Your browser doesn't support JavaScript. Please upgrade to a modern browser or enable JavaScript in your existing browser.
Skip Navigation U.S. Department of Health and Human Services
Agency for Healthcare Research Quality
Archive print banner

This information is for reference purposes only. It was current when produced and may now be outdated. Archive material is no longer maintained, and some links may not work. Persons with disabilities having difficulty accessing this information should contact us at: Let us know the nature of the problem, the Web address of what you want, and your contact information.

Please go to for current information.

Clinical Preventive Services

Key Audiences


William Smith, Ed.D., Executive Vice President, Academy for Educational Development, Washington DC.

Marketing can be a very sophisticated practice that requires training and talent. However, not all public health problems require highly expert social marketing strategies. There are ways to improve the quality and effectiveness of the message with a core group of tools and ideas. Influencing peoples' behavior through persuasive social marketing strategies can make prevention programs more successful. State and local policymakers can use several strategies to develop and disseminate an effective prevention message to key audiences.

The overall goal should be to make preventive services easy yet engaging. This can be accomplished through several processes:

  • Focus the message instead of talking about prevention in general. Effective messages include specific information, such as why a preventive service is needed, and when and where to receive services.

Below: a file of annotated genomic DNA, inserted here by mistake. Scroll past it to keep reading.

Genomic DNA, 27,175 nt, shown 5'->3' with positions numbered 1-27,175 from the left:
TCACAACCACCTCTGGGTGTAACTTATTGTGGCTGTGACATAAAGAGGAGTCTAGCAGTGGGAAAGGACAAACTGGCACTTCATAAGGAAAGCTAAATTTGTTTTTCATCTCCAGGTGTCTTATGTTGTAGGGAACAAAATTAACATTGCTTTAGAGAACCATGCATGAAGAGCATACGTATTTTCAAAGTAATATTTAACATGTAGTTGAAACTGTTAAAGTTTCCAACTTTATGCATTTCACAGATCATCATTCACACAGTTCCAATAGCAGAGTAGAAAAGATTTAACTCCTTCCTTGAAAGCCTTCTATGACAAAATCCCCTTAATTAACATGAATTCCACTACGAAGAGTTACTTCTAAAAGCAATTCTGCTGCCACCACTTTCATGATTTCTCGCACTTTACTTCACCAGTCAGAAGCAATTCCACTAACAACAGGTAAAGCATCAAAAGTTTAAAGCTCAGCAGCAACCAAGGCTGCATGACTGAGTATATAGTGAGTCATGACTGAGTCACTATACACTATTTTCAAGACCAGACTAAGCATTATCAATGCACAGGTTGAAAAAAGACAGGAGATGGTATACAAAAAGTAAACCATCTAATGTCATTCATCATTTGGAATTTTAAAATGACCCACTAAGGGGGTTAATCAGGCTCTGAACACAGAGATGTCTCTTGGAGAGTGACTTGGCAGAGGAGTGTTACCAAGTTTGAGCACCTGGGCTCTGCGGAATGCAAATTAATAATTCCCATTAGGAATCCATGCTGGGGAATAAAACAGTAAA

• Target specific audiences. The public wants solutions to their health problems, policymakers want cost-effective programs, and the media wants human interest stories.
  • Catch every opportunity. Whenever a child is seen by a doctor, preventive care should be discussed.
  • Build relationships with the press. The press can be a useful ally when approached correctly. When dealing with the press, ensure that all the facts are correct. Look at the human interest aspect of reports and include pictures whenever possible.
  • Support the routine system. Develop reminder messages to be delivered at regular times and beware of one-time campaign efforts. Reminders can be tied to key days of the year.
  • Develop partnerships within the community. Involve grassroots organizations and businesses that cater to children; enlist the services of teens and elders.
  • Appeal to the self-interest of those involved. Advertise the opportunity to participate; recruit for an activity instead of a meeting.

Lastly, it is important to keep in mind that there is an easy-to-reach audience and a hard-to-reach audience. Outreach coordinators need to take these disparate audiences into account. Even States that have attained high coverage rates are still confronted with a percentage of the population that remains unimmunized. Physical access and consumer barriers, such as lack of information and motivation, and conflicting cultural beliefs or poor social support systems may be at fault. Research can identify the hard-to-reach groups so outreach efforts can target them.


Communication as a means of sustaining immunization coverage. EPI Update 20, October 1991 (AED). Printed in Switzerland.

Smith E. Social marketing: marketing with no budget. Social Marketing Quarterly 1999;5(2):6-11.

Previous Section Previous Section         Contents         Next Section Next Section

The information on this page is archived and provided for reference purposes only.

AHRQ Advancing Excellence in Health Care